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October 27, 2008

BLAST! Yourself into the Nearest Theater

Blast_movie_poster As my last science movie review shows, making good movies about science is hard. Really, insanely, ridiculously hard.

Making movies about astronomy? Even harder.

No surprise that my expectations were low when I hopped on the New York City subway to attend Nature Magazine's Imagine Science Film Festival last week.

Thursday's feature was a movie called BLAST!* by writer/director/producer Paul Devlin, who has a few Emmy's under his belt. * Balloon-borne Large-Aperture Submillimeter Telescope

What's it about? Brother Mark Devlin's 5-year odyssey to send a giant telescope to the edge of space... on a balloon.

Yet after sitting through the flick, I realized that Paul discovered the magic formula for a successful mainstream science movie:

  1. drop the F-bomb three or more times within first 60 seconds of film
  2. cover all scientific concepts in <18.3 seconds
  3. show boatloads of amazing visuals
  4. use Hollywood-style plot progression
  5. reveal personal struggle in unflattering detail
  6. ask scientists about religion

Blast_balloon_launch_2 First things first: I won't bore you with a synopsis because you can get that here. But I will say that you see two launches of BLAST, and each ends in the fantastic destruction of the telescope. For example: being dragged into bits by skidding 120 miles over Antarctic ice on the end of a parachute. Gut-wrenching, yes, but strangely awesome.

Second: Go see BLAST!. Whether a nerd like me or someone only mildly curious about science, it's a crowd-pleaser. Aside from a few words such as !@#$ here and %^&* there, it's also a family-friendly affair.

BLAST! helps you see first-hand just how difficult, amazing and rewarding these kinds of scientific efforts can be. You'll laugh, you'll cry, and you'll walk away astounded that people can actually send a telescope to the edge of space and forever change how we see and think about about the universe.

Blast_movie_teamWhat really struck me about this movie, however, was the artistry of it -- and I'm not talking about the cinematography.

When you finish watching, you're not entirely sure you've watched a "science movie." The explanations are cut down and wrapped up with visually engaging segments, and never get into detail that is a sure-fire way to kill a good movie.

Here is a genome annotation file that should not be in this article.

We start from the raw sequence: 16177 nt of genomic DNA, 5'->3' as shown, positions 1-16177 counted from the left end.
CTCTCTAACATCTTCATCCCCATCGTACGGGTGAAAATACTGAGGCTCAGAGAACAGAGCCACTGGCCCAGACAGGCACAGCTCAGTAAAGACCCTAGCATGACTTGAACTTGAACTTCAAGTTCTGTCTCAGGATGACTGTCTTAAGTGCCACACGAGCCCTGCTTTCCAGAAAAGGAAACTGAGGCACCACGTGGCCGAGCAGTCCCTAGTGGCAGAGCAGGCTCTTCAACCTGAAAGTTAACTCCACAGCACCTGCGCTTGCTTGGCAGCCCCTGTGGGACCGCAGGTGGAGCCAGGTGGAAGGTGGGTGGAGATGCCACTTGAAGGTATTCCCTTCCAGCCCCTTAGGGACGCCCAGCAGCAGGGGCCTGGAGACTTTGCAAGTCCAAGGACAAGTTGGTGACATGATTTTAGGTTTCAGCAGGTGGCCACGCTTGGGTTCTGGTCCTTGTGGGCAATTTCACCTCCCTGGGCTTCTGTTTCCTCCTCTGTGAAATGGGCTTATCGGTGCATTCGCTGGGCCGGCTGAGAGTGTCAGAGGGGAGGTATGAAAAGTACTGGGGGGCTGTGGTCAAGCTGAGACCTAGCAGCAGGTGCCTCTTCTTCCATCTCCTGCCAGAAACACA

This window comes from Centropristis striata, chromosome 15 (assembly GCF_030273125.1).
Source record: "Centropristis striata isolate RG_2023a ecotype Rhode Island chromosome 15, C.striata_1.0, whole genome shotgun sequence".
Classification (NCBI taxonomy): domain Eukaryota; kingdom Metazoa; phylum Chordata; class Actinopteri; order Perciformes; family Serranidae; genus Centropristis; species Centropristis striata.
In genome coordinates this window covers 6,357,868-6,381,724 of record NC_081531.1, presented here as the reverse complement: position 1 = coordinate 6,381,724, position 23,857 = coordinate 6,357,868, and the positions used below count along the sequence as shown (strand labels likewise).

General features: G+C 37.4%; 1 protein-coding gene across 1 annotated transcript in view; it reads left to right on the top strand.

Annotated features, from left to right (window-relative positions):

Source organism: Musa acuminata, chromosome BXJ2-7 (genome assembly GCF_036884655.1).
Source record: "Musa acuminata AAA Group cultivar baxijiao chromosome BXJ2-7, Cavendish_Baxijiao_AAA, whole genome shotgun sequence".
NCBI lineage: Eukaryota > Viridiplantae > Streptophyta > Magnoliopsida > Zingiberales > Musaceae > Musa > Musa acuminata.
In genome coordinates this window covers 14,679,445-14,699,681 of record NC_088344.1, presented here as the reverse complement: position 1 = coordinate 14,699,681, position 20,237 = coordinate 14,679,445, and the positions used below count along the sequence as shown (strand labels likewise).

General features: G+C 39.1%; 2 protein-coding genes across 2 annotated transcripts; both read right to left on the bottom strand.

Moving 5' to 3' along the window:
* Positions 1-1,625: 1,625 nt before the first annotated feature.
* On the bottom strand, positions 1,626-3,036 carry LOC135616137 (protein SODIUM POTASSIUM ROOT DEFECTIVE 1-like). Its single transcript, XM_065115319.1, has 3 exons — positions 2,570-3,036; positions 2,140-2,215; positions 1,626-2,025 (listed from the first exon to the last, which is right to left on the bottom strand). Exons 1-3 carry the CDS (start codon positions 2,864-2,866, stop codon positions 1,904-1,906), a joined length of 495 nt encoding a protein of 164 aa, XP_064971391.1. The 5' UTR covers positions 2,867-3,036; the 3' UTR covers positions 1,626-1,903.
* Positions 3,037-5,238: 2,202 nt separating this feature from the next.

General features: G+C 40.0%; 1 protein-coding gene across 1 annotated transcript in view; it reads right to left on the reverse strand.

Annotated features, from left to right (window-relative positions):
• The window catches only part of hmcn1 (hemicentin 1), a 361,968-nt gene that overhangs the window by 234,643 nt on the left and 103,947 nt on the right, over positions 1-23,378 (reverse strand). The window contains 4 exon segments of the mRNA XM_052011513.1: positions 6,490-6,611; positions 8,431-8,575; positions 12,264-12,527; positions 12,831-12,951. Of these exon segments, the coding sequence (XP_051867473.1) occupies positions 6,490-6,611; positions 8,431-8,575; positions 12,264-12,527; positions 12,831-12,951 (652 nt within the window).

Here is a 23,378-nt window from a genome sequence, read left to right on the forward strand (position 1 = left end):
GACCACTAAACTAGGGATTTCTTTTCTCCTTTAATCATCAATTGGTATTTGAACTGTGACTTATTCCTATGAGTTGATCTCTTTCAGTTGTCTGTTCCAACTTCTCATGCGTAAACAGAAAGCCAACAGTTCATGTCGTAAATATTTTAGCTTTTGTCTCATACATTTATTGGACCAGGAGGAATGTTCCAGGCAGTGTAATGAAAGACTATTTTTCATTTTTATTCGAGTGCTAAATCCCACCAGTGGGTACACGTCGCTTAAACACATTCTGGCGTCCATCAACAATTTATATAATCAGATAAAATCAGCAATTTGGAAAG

I can almost hear Jane and Joe Viewer saying, "Weird -- I thought science movies were supposed to be awful and boring."

Zounds be, but I think Joe and Jane will actually grasp everything that happens in the movie:

  • Reason for launching high-altitude observatories? Roger.
  • Sub-millimeter wavelength astronomy? No problem.
  • Space time and relativity? Check.
  • Dark matter? Got it.
  • Dark energy? C'mon.
  • Scientific paper-writing, publishing and citation? Child's play.

Paul_mark_devlin_blast I type this with confidence because after the showing in New York City, Mark and Paul got on stage to take questions from an audience of about 100.

Although there was a Neil deGrasse Tyson sighting, I'd say most people were clearly not scientists or even science enthusiasts. Many were film nerds, others tagged along with friends and family and some there simply to watch a free movie.

Paul Devlin said screen tests with "average" people went swimmingly, and based on the chuckles and smiling faces I saw when I looked around (even small kids), I'd say that's a valid conclusion.

As for scientists themselves? Including his brother Mark, Paul said scientists weren't entirely happy with the movie. They felt it gave too much screen time to personal sacrifice, exciting plot and -- naughtiest if all -- religion (personally, I felt it was delivered in a tasteful and open-minded manner).

"Where are all of the graphs and numbers and figures?" is what Paul said the scientists asked. If this was a movie for science purists, I'd be asking the same thing. But this flick was for everyone.

During the Q&A session, Paul said he'd like to get a DVD to every high school student in America, and I think that's a fine idea -- especially since it shows students building the telescope and traveling all over the planet. If that isn't inspiration for a career choice, I don't know what is.

Blast_mark_devlin_telescope The good news is that BLAST! has attracted the funding of BBC, Discovery Channel Canada and a handful of European networks. The bad news: the film has yet to pay off all of its bills six months after a world premiere.

"We've had problems in the U.S.," Paul said of pitching the film to American media companies -- including one I happen to be very familiar with. "Programmers hear 'science' and run away screaming."

If that's the truth, consider me depressed and the state of indifference to science in the country I love worse than ever.

Photos: Courtesy Paul Devlin, BLAST! the Movie

 
 
 
 
 
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  • Dave Mosher is Discovery’s Space site producer and fancies the idea of living on the moon or Mars.

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